Rent The Girl Who Kicked the Hornet's Nest (2009)

3.7 of 5 from 609 ratings
2h 20min
Rent The Girl Who Kicked the Hornet's Nest (aka Luftslottet som sprängdes) Online DVD & Blu-ray Rental
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Synopsis:
Under police guard in hospital, Lisbeth Salander (Noomi Rapace) is charged with murder and awaits the trial that has the country gripped. Cut off from all communication with the outside world, she must rely on journalist and former lover, Mikael Blomkvist (Michael Nyqvist) to prove her innocence and expose the political cover up that threatens to destroy her freedom. In his way stands a mysterious group who will go to any lengths to keep the shocking truth of their actions a secret.
Actors:
, , , , , , , , , Mirja Turestedt, , , , , , , , , ,
Directors:
Producers:
Søren Stærmose
Writers:
Stieg Larsson, Ulf Ryberg
Aka:
Luftslottet som sprängdes
Studio:
Momentum
Genres:
Drama, Thrillers
Countries:
Sweden, Top 100 Films, Drama, Thrillers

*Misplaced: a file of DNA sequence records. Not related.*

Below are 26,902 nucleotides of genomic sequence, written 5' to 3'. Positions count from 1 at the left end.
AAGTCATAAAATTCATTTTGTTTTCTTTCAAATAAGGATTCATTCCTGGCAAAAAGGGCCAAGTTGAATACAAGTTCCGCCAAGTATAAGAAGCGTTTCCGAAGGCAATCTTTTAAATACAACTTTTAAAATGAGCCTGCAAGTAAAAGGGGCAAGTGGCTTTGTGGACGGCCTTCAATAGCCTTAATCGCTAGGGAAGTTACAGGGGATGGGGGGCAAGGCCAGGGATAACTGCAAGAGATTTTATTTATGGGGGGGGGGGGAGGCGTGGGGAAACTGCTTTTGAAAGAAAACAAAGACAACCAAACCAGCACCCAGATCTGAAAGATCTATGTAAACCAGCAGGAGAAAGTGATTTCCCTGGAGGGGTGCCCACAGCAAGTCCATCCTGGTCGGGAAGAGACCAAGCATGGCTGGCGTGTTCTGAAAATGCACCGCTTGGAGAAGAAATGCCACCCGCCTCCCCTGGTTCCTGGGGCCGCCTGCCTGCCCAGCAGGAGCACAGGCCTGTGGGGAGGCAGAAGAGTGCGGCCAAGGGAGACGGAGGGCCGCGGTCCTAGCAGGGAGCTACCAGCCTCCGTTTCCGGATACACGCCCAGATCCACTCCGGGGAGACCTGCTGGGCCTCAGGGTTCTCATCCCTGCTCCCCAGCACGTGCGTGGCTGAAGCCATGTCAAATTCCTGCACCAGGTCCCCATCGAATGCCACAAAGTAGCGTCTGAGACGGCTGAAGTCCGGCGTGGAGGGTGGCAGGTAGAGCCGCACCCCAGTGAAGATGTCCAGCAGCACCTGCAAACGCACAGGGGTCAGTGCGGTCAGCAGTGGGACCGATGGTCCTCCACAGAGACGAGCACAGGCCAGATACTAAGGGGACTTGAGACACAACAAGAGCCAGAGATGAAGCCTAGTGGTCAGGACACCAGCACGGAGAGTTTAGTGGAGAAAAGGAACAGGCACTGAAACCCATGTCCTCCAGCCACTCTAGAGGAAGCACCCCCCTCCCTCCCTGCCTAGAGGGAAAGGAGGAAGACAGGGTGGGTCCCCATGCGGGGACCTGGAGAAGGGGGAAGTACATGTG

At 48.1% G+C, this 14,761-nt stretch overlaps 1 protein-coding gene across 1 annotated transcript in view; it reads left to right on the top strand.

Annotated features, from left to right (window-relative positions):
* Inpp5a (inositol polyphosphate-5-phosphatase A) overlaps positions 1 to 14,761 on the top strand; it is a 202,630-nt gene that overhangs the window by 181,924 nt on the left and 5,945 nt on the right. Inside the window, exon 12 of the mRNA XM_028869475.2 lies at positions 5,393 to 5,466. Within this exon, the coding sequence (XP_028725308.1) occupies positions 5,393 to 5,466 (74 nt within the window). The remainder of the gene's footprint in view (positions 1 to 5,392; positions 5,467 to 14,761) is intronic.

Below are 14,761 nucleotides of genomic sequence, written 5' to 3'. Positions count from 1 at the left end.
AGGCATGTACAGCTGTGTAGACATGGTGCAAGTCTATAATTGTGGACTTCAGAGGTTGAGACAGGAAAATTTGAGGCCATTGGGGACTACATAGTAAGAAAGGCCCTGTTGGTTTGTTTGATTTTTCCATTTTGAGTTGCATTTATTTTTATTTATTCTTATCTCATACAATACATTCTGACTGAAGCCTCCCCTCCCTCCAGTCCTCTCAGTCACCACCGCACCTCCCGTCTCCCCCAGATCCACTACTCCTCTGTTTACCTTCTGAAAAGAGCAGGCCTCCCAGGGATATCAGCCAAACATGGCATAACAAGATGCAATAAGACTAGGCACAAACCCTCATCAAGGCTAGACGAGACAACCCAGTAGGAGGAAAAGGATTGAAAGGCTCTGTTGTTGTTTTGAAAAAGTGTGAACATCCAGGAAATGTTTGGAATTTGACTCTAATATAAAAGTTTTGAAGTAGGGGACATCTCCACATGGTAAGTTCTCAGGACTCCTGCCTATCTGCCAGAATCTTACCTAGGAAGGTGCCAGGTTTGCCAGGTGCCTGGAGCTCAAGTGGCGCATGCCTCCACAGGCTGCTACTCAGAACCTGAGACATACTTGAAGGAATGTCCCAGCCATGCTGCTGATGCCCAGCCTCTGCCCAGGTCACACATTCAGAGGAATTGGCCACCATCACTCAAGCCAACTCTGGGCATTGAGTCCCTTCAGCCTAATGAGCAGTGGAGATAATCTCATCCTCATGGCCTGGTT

BBFC:
Release Date:
11/04/2011
Run Time:
140 minutes
Languages:
English, Swedish
Subtitles:
English
DVD Regions:
Region 2
Formats:
Pal
Aspect Ratio:
Widescreen 1.78:1 / 16:9
Colour:
Colour
Bonus:
  • Interviews with Noomi Rapace and Michael Nyqvist
  • Trailer
BBFC:
Release Date:
11/04/2011
Run Time:
146 minutes
Languages:
English, Swedish
Subtitles:
English
DVD Regions:
Region 2
Formats:
Pal
Aspect Ratio:
Widescreen 1.78:1 / 16:9
Colour:
Colour
Bonus:
  • Interviews with Noomi Rapace and Michael Nyqvist
  • Trailer

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Reviews (4) of The Girl Who Kicked the Hornet's Nest

Best of the Trilogy - The Girl Who Kicked the Hornet's Nest review by CS

Spoiler Alert
28/06/2011

Having seen all three of the original 'Swedish' version films, and remember that this is a Swedish Language film, all three are, this is in my opinion the best of all three. "The Girl with the Dragon Tattoo' was an interesting opening to the trilogy, featuring three main characters, in a very 'Hannibal Lector' style plot. The second, was more of the same and dragged a little. But the third really ties it all together and brings a much more heightened sense of purpose to both the acting, direction and plot. If any readers out there have ever been a victim of the incredibly corrupt legal systems that we seem to have, you will be able to empathise with the main characters and the plot as it's very close to reality. I enjoyed this third film the most. As this is a Swedish Language film, it will be interesting to see how the new Americanised versions starring Daniel Craig, the first of which is due out shortly, will handle this very european style thriller.